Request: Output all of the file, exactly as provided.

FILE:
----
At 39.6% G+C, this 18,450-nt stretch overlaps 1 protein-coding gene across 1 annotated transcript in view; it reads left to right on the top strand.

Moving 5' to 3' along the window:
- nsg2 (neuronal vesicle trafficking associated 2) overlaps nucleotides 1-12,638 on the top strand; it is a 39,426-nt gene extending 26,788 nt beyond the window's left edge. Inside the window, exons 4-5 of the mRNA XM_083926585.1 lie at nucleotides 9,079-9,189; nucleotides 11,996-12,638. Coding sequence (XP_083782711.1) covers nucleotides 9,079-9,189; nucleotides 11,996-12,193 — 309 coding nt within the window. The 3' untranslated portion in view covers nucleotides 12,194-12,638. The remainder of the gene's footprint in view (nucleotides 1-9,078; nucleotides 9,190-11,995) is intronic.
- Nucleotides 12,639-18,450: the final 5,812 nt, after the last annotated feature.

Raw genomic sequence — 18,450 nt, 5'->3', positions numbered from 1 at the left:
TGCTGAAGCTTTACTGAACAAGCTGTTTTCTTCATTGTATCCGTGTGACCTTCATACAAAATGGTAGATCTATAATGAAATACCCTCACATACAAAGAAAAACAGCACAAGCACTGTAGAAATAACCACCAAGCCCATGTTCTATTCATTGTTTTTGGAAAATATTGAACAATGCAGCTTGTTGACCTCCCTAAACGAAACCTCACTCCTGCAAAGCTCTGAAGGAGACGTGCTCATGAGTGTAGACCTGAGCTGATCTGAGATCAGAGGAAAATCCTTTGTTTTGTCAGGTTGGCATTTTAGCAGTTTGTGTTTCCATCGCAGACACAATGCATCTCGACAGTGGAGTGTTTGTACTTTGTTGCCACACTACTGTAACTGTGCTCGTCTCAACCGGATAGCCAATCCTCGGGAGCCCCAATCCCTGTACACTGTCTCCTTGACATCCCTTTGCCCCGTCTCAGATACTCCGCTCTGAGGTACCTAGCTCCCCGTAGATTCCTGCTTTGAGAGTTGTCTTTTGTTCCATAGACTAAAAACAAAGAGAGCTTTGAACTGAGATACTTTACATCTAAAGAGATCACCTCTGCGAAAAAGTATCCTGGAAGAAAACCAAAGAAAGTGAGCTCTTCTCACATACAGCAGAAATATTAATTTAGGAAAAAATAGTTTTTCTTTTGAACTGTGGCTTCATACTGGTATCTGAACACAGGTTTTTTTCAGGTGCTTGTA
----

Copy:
At 39.6% G+C, this 18,450-nt stretch overlaps 1 protein-coding gene across 1 annotated transcript in view; it reads left to right on the top strand.

Moving 5' to 3' along the window:
- nsg2 (neuronal vesicle trafficking associated 2) overlaps nucleotides 1-12,638 on the top strand; it is a 39,426-nt gene extending 26,788 nt beyond the window's left edge. Inside the window, exons 4-5 of the mRNA XM_083926585.1 lie at nucleotides 9,079-9,189; nucleotides 11,996-12,638. Coding sequence (XP_083782711.1) covers nucleotides 9,079-9,189; nucleotides 11,996-12,193 — 309 coding nt within the window. The 3' untranslated portion in view covers nucleotides 12,194-12,638. The remainder of the gene's footprint in view (nucleotides 1-9,078; nucleotides 9,190-11,995) is intronic.
- Nucleotides 12,639-18,450: the final 5,812 nt, after the last annotated feature.

Raw genomic sequence — 18,450 nt, 5'->3', positions numbered from 1 at the left:
TGCTGAAGCTTTACTGAACAAGCTGTTTTCTTCATTGTATCCGTGTGACCTTCATACAAAATGGTAGATCTATAATGAAATACCCTCACATACAAAGAAAAACAGCACAAGCACTGTAGAAATAACCACCAAGCCCATGTTCTATTCATTGTTTTTGGAAAATATTGAACAATGCAGCTTGTTGACCTCCCTAAACGAAACCTCACTCCTGCAAAGCTCTGAAGGAGACGTGCTCATGAGTGTAGACCTGAGCTGATCTGAGATCAGAGGAAAATCCTTTGTTTTGTCAGGTTGGCATTTTAGCAGTTTGTGTTTCCATCGCAGACACAATGCATCTCGACAGTGGAGTGTTTGTACTTTGTTGCCACACTACTGTAACTGTGCTCGTCTCAACCGGATAGCCAATCCTCGGGAGCCCCAATCCCTGTACACTGTCTCCTTGACATCCCTTTGCCCCGTCTCAGATACTCCGCTCTGAGGTACCTAGCTCCCCGTAGATTCCTGCTTTGAGAGTTGTCTTTTGTTCCATAGACTAAAAACAAAGAGAGCTTTGAACTGAGATACTTTACATCTAAAGAGATCACCTCTGCGAAAAAGTATCCTGGAAGAAAACCAAAGAAAGTGAGCTCTTCTCACATACAGCAGAAATATTAATTTAGGAAAAAATAGTTTTTCTTTTGAACTGTGGCTTCATACTGGTATCTGAACACAGGTTTTTTTCAGGTGCTTGTA